Revising the ways in which we measure and assess growth could be the secret to a better and more just society, where a distinction is made between ‘good’ and ‘bad’ productivity. By Juliet Bennett.

Not all GDP growth is good

Treasurer Jim Chalmers and Finance Minister Katy Gallagher.
Treasurer Jim Chalmers and Finance Minister Katy Gallagher.
Credit: AAP Image / Lukas Coch

When a country spends more on its prisons or its military, it records a growth in gross domestic product. The same happens when it rebuilds after a natural disaster, when the effects of unmitigated climate change burn through a town or wash it away.

When a grandparent cares for a child in place of someone who is paid, however, it is a loss to GDP. So, too, when a person grows their own vegetables rather than buying them.

A booming property market boosts GDP, yet the impact of this on housing unaffordability and debt are left outside the frame. The measure has no way to account for the depletion of natural ecosystems. It increases when money is earnt, even if that money goes only to the richest few.

Problems with GDP have long been recognised. Even the indicator’s creators stressed it shouldn’t be a measure of human progress. And yet, this broken compass continues to guide the economy’s direction, or lack thereof. Governments continue to be judged on their ability to increase the size of the economy, calculated as a rise in GDP.

A recession is declared if GDP declines for two consecutive quarters, and a cascade of fear-driven reactions follow, with devastating impacts on businesses and people’s lives. GDP is more than a measurement: it carries a narrative that is highly influential.

Social scientists and political economists have, for decades, been proposing and applying alternative measures to GDP and new economic compasses. Bhutan’s gross national happiness (GNH) measure and the OECD’s Better Life Index are examples. Other recent developments have been more local, including the launch of a systems modelling tool by the Mental Wealth Initiative and, in Melbourne, Robert Costanza et al’s sustainable wellbeing index.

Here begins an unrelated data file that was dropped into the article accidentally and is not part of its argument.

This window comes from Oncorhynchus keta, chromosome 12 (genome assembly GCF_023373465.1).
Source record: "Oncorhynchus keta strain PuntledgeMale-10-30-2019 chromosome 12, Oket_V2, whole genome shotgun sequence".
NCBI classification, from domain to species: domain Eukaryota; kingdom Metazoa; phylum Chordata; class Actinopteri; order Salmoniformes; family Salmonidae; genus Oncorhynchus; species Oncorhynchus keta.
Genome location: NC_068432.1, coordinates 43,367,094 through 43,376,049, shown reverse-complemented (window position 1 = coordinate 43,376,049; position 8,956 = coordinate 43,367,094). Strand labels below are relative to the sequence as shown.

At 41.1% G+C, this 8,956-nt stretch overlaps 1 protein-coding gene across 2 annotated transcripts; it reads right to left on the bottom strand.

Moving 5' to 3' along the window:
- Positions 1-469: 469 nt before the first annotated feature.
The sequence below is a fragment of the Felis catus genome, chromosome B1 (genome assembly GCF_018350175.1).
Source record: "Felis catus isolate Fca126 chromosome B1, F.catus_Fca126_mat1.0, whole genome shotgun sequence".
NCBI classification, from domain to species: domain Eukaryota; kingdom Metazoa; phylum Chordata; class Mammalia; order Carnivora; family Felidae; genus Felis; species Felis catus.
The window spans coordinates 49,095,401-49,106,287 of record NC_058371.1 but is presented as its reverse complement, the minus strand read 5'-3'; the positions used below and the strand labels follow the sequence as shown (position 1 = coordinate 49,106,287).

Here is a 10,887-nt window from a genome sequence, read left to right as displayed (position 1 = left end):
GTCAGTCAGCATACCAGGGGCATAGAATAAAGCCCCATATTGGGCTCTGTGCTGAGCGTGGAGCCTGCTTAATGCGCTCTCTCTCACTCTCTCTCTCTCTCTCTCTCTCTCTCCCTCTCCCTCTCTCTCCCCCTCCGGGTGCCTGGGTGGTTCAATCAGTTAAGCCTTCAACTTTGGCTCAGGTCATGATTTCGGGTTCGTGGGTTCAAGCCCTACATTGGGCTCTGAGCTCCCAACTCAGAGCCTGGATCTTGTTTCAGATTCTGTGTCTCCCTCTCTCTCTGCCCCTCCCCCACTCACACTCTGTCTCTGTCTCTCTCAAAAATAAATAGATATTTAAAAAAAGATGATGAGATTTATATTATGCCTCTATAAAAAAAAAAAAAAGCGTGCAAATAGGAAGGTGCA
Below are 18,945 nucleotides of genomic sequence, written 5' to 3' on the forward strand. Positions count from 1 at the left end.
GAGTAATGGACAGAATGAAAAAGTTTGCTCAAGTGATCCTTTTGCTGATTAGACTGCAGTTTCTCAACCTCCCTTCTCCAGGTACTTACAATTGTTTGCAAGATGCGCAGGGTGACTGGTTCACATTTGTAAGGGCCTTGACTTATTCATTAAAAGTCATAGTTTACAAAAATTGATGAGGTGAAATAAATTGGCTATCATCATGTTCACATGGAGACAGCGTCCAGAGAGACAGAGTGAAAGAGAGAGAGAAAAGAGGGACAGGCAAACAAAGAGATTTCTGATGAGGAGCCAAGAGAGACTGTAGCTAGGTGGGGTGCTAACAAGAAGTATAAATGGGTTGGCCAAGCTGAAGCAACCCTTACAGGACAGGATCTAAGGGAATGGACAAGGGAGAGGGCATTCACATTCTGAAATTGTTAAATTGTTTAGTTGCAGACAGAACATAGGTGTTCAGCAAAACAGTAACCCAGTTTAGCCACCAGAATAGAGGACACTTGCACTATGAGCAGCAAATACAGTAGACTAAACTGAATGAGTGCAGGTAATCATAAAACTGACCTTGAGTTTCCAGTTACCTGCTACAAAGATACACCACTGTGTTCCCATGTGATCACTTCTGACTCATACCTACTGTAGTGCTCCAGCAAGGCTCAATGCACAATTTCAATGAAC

A recent report from the Centre for Policy Development compares the various metrics and multidimensional frameworks, lessons and histories. The problem across all such proposals is uptake. This leads to an obvious question: what would be required for these alternative measures to be used effectively in an economy still under the reign of aggregated GDP?

Splitting GDP into “good” and “bad” could be a simple option, a complement to these supplementary metrics and frameworks. It could position them as valuable tools for assessing and enabling the good drivers of growth and minimising the bad.

The genuine progress indicator (GPI) could be a launching point for such a conversation, tallying the negative costs such as that of climate change, forest depletion and crime as bad GDP, and the remaining components, plus unpaid household labour, volunteer work and higher education, as good GDP.

This might include income or costs that improve lives and wellbeing in the short and long term. Bad GDP could aggregate income or costs that worsen lives and wellbeing in the short and long term.

Splitting the indicator could also instigate reflections on possible additions to it. For example, an estimate of what home owners would pay to rent their home is currently added to GDP as “imputed rent”. If unpaid rents can be “imputed”, what’s to stop an estimate of “imputed care” also being included, to value the unpaid work of carers and volunteers?